2. Hmm, I cut down some old MDF boards so that I've got two pieces measuring 3'x2'. For what I do a 6x4 board is simply too large and storage/transport-wise the smaller pieces are a breeze (I was always chipping the paintwork when moving the larger pieces about). I covered the boards with coarse sand from the beach, sprayed black and then painted/drybrushed patches of brown and grey (so not too dissimilar to that last picture, but nicer!).

    One product I found which is very cool and cheap is 'Javis Rough Terrain Scenery Cover' (snappy, eh?) which are basically sheets of static grass with an adhesive backing – which is activated by water - that can be torn into irregular sheets and stuck down onto your table. It looks very good and saves the hassle (conjunctivas et cetera) of glueing down loads of grass the olde way.

    Other than that Dave King had a very novel approach: '...the soil...is made from used dried tea leaves, pva and acrylic paint.' This reduces damage to toppled minis, which I thought was pretty clever. Anyway: good luck!

  3. Ah yes! I forgot about the brilliant Dave King board idea! His stuff all ties in together perfectly!

    Theres some awesome boards been put together for Freebooters Fate which are built into aged looking picture frames which really suited the small skirmish game. Not ideal for a larger style game though which is a shame!

    All the best!

  4. Bear in mind that anything textured is a pain for pushing models round on.

  5. Dreamfish ahs been making a rather spiffing table lately -


    Love Daves tips for making soft scenery and foam vegetation - very inventive.

    Personally I just chuck a grass mat on a table (mine too is beginning to strain under the weight of lead I occasionally load onto it!) and pepper it with lovely, cheap Amera vacuum formed hills and citadel card buildings.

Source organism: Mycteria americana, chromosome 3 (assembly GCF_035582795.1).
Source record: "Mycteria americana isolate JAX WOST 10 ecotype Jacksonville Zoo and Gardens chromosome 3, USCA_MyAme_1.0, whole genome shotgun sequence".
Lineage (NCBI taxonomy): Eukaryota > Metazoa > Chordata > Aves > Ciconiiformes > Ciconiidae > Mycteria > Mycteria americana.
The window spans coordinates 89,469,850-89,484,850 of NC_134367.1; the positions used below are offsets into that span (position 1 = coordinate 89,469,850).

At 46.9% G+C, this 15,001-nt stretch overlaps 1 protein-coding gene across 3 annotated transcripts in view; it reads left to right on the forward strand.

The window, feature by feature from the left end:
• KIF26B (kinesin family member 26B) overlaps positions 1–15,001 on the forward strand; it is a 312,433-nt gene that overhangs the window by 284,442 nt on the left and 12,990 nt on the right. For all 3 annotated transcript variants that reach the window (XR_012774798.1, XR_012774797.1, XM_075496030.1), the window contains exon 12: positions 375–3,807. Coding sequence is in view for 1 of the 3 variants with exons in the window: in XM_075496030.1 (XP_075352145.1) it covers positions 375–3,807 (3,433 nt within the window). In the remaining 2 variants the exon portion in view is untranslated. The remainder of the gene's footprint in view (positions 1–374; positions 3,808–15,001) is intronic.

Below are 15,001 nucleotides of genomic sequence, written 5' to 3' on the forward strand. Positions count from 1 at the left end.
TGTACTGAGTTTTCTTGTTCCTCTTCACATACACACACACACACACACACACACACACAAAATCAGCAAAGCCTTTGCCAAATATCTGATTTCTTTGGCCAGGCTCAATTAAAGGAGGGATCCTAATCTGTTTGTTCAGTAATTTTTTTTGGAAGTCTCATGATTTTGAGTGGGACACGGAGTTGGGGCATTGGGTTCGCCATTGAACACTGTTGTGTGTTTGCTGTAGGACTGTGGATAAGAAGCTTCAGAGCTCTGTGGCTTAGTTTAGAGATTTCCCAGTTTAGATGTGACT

I have bigger plans for my Lustrian board and Amazon temple complex...

    ... but I don't quite know what they are yet.

  6. As a kid my Mum had a hideous humbrol acrylics grass green fluffy table cloth. It was however perfect for battles and as my brother inherited it you can even see it on my blog in the last game I played against him. For the cloth solution its perfect.

    When I bought my first house about ten years ago, god no, 12 years ago the first thing I did was buy a great big green cloth (same grass green but not fluffy) 8'x5' to use on my floor. Since then I've progressed to the same cloth on a piece of mdf supported hard board over the dining room table. I can accommodate 8'x5' but it gives a subtle advantage to more mobile and shooty forces. All terrain are either area pieces like hills and buildings or rest on hardboard area definers.
    I do have a couple of cheap paste tables that set up to a great 6'x4' if the dining table is being used. Same cloth to cover it but I have seen dark towels dry brushed to lighter grass colours working really well so am considering that, putting some texture under the bases would look good.

  7. Building a game table can be a daunting task at first. My group of friends have built about 12 tables. We have done everything from a cloth-wrapped table-tennis board to a recessed game surface with custom table legs. My advise is not to go too cheap; as a ratty looking table will more than likely enrage the lady of house every time it is brought out, and you do not want to invest in something that you will regret later on. Take your time and plan out the table that you want, can afford, can store & will want to play on.

    A good gaming surface adds to your hobby experience; so get the best you can afford. ( The table is key to great games; so whether you build or buy, get the best.)

  8. I am looking to build a games table at the moment. Something simple enough for my limited brain to construct but easy enough to store away when not in use. Two 3'x4' boards hinged together for example, with a lip around the edge to keep dice and miniatures on the table. What did you end up doing Orlygg?